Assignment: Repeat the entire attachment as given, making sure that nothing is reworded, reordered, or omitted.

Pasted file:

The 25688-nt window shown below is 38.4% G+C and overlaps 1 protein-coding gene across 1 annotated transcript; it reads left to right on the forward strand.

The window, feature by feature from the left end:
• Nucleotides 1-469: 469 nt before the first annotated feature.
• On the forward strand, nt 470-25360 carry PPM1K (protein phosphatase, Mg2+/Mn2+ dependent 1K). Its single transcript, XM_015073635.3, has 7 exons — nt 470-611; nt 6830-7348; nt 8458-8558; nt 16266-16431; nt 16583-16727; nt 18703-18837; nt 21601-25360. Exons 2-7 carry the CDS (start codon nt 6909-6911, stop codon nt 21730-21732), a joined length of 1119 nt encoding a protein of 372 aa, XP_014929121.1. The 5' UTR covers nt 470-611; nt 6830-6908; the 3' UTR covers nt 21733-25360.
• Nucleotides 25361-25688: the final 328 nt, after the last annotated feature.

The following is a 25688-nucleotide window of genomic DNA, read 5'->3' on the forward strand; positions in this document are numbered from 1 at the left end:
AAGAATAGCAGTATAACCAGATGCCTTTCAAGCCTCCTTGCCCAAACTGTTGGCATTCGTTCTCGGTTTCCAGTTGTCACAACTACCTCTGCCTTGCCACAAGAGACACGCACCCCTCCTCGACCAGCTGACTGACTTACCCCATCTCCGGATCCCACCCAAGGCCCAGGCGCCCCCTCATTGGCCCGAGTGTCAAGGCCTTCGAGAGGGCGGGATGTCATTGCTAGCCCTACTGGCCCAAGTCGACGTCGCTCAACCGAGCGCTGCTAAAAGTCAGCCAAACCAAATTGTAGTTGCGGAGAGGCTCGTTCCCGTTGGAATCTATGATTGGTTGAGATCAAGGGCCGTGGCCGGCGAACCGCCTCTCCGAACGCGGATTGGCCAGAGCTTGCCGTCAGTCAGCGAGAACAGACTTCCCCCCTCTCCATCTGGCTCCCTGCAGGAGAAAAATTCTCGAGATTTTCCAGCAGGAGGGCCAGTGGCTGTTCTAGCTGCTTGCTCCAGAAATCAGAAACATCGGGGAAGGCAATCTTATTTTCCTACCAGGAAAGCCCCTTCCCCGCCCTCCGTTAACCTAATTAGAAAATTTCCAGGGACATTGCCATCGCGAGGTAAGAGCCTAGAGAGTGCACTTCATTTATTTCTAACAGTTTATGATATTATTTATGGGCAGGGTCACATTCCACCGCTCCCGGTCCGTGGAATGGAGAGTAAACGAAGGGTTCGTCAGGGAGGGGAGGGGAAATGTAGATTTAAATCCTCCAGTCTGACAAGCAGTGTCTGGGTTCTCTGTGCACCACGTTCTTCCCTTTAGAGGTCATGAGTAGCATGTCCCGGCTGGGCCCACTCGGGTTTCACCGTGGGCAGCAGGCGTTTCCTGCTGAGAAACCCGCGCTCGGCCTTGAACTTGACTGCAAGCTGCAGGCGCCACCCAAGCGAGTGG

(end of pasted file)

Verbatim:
The 25688-nt window shown below is 38.4% G+C and overlaps 1 protein-coding gene across 1 annotated transcript; it reads left to right on the forward strand.

The window, feature by feature from the left end:
• Nucleotides 1-469: 469 nt before the first annotated feature.
• On the forward strand, nt 470-25360 carry PPM1K (protein phosphatase, Mg2+/Mn2+ dependent 1K). Its single transcript, XM_015073635.3, has 7 exons — nt 470-611; nt 6830-7348; nt 8458-8558; nt 16266-16431; nt 16583-16727; nt 18703-18837; nt 21601-25360. Exons 2-7 carry the CDS (start codon nt 6909-6911, stop codon nt 21730-21732), a joined length of 1119 nt encoding a protein of 372 aa, XP_014929121.1. The 5' UTR covers nt 470-611; nt 6830-6908; the 3' UTR covers nt 21733-25360.
• Nucleotides 25361-25688: the final 328 nt, after the last annotated feature.

The following is a 25688-nucleotide window of genomic DNA, read 5'->3' on the forward strand; positions in this document are numbered from 1 at the left end:
AAGAATAGCAGTATAACCAGATGCCTTTCAAGCCTCCTTGCCCAAACTGTTGGCATTCGTTCTCGGTTTCCAGTTGTCACAACTACCTCTGCCTTGCCACAAGAGACACGCACCCCTCCTCGACCAGCTGACTGACTTACCCCATCTCCGGATCCCACCCAAGGCCCAGGCGCCCCCTCATTGGCCCGAGTGTCAAGGCCTTCGAGAGGGCGGGATGTCATTGCTAGCCCTACTGGCCCAAGTCGACGTCGCTCAACCGAGCGCTGCTAAAAGTCAGCCAAACCAAATTGTAGTTGCGGAGAGGCTCGTTCCCGTTGGAATCTATGATTGGTTGAGATCAAGGGCCGTGGCCGGCGAACCGCCTCTCCGAACGCGGATTGGCCAGAGCTTGCCGTCAGTCAGCGAGAACAGACTTCCCCCCTCTCCATCTGGCTCCCTGCAGGAGAAAAATTCTCGAGATTTTCCAGCAGGAGGGCCAGTGGCTGTTCTAGCTGCTTGCTCCAGAAATCAGAAACATCGGGGAAGGCAATCTTATTTTCCTACCAGGAAAGCCCCTTCCCCGCCCTCCGTTAACCTAATTAGAAAATTTCCAGGGACATTGCCATCGCGAGGTAAGAGCCTAGAGAGTGCACTTCATTTATTTCTAACAGTTTATGATATTATTTATGGGCAGGGTCACATTCCACCGCTCCCGGTCCGTGGAATGGAGAGTAAACGAAGGGTTCGTCAGGGAGGGGAGGGGAAATGTAGATTTAAATCCTCCAGTCTGACAAGCAGTGTCTGGGTTCTCTGTGCACCACGTTCTTCCCTTTAGAGGTCATGAGTAGCATGTCCCGGCTGGGCCCACTCGGGTTTCACCGTGGGCAGCAGGCGTTTCCTGCTGAGAAACCCGCGCTCGGCCTTGAACTTGACTGCAAGCTGCAGGCGCCACCCAAGCGAGTGG